This month has seen the launch of the Mainstreaming Cancer Genetics programme. Led by the Institute of Cancer Research, in partnership with the Royal Marsden Foundation NHS Trust, the Wellcome Trust and Illumina, the three year programme aims to make genetic testing a routine part of cancer care. This will involve analysis of 96 mutations in the genome relevant to cancer causation and treatment. The programme will develop robust reporting procedures and supporting infrastructure to facilitate routine incorporation of genetic test results into clinical management.
Ethical implications will be considered and importantly, there is also a strand considering education, to promote engagement of clinicians, patients and the public. The intention is that the package will be ready for clinic use in 2014.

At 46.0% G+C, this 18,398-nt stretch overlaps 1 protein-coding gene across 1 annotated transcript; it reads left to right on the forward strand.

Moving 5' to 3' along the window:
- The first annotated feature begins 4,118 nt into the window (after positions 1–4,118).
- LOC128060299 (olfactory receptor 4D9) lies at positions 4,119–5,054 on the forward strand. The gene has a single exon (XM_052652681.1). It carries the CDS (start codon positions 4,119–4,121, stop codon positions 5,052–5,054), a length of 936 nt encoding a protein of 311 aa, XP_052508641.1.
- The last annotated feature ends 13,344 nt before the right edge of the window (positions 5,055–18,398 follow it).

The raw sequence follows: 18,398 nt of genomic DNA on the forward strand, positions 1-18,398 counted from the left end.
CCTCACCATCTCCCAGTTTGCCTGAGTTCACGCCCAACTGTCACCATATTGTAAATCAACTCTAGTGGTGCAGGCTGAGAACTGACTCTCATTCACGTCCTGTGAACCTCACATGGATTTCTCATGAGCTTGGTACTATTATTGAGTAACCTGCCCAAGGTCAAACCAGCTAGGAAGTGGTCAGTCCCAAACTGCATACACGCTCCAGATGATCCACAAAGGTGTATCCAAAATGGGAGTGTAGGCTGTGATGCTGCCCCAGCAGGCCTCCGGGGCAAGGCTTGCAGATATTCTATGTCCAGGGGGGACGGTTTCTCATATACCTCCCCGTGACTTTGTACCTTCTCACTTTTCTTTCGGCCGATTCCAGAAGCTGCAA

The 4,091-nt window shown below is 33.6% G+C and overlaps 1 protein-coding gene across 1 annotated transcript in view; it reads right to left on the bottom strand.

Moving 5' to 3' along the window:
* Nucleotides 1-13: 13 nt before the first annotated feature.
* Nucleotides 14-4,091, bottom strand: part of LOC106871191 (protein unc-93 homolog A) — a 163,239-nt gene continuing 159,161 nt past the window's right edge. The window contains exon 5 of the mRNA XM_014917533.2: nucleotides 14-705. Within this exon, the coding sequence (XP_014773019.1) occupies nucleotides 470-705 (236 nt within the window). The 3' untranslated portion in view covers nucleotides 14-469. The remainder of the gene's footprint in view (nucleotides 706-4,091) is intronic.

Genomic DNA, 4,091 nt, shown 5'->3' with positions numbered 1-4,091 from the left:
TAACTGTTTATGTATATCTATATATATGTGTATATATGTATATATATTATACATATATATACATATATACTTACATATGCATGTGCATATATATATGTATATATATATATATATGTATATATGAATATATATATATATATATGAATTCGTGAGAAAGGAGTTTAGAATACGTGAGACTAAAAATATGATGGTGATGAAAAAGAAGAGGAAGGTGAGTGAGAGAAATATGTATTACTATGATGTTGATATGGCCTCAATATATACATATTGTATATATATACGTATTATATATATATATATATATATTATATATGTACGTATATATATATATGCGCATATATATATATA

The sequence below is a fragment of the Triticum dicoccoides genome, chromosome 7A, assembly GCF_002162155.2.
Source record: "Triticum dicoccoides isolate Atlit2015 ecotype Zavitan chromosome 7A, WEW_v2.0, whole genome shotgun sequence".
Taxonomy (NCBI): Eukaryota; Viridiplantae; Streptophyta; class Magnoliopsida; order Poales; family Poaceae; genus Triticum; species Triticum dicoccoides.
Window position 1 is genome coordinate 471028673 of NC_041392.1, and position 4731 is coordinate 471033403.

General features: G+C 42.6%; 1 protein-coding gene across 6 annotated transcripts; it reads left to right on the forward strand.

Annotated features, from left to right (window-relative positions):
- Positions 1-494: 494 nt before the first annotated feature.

Programme Director Professor Nazneen Rahman stated:
“It is very important to know if a mutation in a person’s genetic blueprint has caused their cancer. It allows more personalised treatment, so for example such people are often at risk of getting another cancer and may choose to have more comprehensive surgery, or may need different medicines, or extra monitoring.”
This is an important and exciting step in mainstreaming genomic healthcare, with the aim being that oncologists access test results directly, in order to inform decisions about care and treatment. It’s also reassuring to see that ethics and education are built into the programme from the outset.